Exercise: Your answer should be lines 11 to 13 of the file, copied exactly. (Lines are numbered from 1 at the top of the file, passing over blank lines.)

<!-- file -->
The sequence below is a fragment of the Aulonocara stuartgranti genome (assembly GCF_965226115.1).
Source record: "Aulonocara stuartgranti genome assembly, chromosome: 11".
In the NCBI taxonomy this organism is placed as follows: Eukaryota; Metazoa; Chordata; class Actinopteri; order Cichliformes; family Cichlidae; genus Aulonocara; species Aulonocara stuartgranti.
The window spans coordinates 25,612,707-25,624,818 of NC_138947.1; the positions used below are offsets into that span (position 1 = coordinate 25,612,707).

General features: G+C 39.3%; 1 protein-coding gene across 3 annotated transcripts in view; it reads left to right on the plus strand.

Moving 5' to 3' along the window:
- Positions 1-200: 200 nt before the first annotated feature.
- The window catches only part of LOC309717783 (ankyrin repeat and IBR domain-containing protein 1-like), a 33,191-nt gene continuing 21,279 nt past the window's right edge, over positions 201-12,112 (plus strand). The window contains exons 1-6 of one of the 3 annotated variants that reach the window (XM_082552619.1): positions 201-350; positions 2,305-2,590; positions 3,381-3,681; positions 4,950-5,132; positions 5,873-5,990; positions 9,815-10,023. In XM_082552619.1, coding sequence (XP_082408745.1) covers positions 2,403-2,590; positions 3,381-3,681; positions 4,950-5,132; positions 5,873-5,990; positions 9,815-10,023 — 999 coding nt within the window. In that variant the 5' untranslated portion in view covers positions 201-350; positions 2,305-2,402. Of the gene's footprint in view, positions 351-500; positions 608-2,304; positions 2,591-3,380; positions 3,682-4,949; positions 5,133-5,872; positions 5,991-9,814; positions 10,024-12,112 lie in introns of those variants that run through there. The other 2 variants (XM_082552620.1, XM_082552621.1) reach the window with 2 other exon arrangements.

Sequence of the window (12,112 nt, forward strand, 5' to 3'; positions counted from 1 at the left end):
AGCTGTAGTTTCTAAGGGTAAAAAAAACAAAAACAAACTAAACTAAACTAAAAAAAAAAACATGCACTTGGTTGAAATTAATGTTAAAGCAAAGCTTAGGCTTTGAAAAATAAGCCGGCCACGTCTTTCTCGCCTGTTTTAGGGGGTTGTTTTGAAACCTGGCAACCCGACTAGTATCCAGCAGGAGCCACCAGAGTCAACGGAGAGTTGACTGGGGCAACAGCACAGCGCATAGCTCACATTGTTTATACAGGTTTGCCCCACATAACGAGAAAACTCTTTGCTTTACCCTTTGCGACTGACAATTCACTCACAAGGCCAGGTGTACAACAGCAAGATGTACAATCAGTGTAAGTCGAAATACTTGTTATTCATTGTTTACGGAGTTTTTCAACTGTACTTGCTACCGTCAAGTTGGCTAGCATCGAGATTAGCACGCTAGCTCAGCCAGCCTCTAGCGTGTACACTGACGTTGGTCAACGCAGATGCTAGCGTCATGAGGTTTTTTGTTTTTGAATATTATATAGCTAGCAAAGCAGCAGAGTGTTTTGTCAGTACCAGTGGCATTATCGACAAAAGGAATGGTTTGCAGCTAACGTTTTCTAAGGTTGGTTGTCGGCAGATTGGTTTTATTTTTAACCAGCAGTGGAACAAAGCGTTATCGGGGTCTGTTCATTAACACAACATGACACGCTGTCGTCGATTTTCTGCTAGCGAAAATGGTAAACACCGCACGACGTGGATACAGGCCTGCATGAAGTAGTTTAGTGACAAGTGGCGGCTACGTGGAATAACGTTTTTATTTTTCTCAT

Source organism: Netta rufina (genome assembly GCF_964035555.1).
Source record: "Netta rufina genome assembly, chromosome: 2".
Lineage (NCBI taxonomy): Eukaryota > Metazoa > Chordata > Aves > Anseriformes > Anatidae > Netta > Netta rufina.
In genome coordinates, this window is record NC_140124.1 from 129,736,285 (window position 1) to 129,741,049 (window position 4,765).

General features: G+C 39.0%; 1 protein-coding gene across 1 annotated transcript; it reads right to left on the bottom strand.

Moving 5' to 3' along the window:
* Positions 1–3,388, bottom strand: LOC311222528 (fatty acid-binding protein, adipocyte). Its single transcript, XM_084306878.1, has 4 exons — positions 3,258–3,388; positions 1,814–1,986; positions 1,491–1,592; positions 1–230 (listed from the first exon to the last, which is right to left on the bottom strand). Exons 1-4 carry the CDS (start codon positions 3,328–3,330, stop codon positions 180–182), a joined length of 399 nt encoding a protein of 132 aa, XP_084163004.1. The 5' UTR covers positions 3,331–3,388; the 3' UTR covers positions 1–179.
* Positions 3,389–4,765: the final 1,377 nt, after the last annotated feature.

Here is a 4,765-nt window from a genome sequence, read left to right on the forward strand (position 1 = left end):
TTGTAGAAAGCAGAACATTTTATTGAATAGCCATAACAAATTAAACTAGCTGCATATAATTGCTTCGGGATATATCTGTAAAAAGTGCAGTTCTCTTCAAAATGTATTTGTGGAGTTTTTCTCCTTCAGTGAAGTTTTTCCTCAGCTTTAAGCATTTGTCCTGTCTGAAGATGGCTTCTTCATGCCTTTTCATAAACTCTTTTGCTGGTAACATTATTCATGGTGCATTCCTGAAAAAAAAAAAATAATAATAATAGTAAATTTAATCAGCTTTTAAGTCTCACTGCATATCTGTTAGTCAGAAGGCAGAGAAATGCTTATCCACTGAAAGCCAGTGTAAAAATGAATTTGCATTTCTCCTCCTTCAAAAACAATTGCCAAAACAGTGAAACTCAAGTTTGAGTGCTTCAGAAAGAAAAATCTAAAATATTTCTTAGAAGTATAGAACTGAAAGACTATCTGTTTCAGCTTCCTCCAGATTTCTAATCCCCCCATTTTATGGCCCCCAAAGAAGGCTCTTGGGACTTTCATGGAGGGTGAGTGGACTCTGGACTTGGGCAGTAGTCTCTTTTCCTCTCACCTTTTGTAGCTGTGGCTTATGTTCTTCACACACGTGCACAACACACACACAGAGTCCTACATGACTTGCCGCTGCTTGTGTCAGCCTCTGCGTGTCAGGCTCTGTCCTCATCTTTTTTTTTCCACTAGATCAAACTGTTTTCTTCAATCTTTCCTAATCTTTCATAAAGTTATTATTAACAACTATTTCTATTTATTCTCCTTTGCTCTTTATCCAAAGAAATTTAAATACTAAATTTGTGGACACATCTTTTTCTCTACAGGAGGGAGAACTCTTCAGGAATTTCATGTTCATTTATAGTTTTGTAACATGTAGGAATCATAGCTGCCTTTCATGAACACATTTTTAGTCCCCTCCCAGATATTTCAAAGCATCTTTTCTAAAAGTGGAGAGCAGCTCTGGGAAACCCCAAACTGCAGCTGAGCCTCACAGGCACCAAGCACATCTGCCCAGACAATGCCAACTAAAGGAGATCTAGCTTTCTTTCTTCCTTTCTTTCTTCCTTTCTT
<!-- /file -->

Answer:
Source organism: Netta rufina (genome assembly GCF_964035555.1).
Source record: "Netta rufina genome assembly, chromosome: 2".
Lineage (NCBI taxonomy): Eukaryota > Metazoa > Chordata > Aves > Anseriformes > Anatidae > Netta > Netta rufina.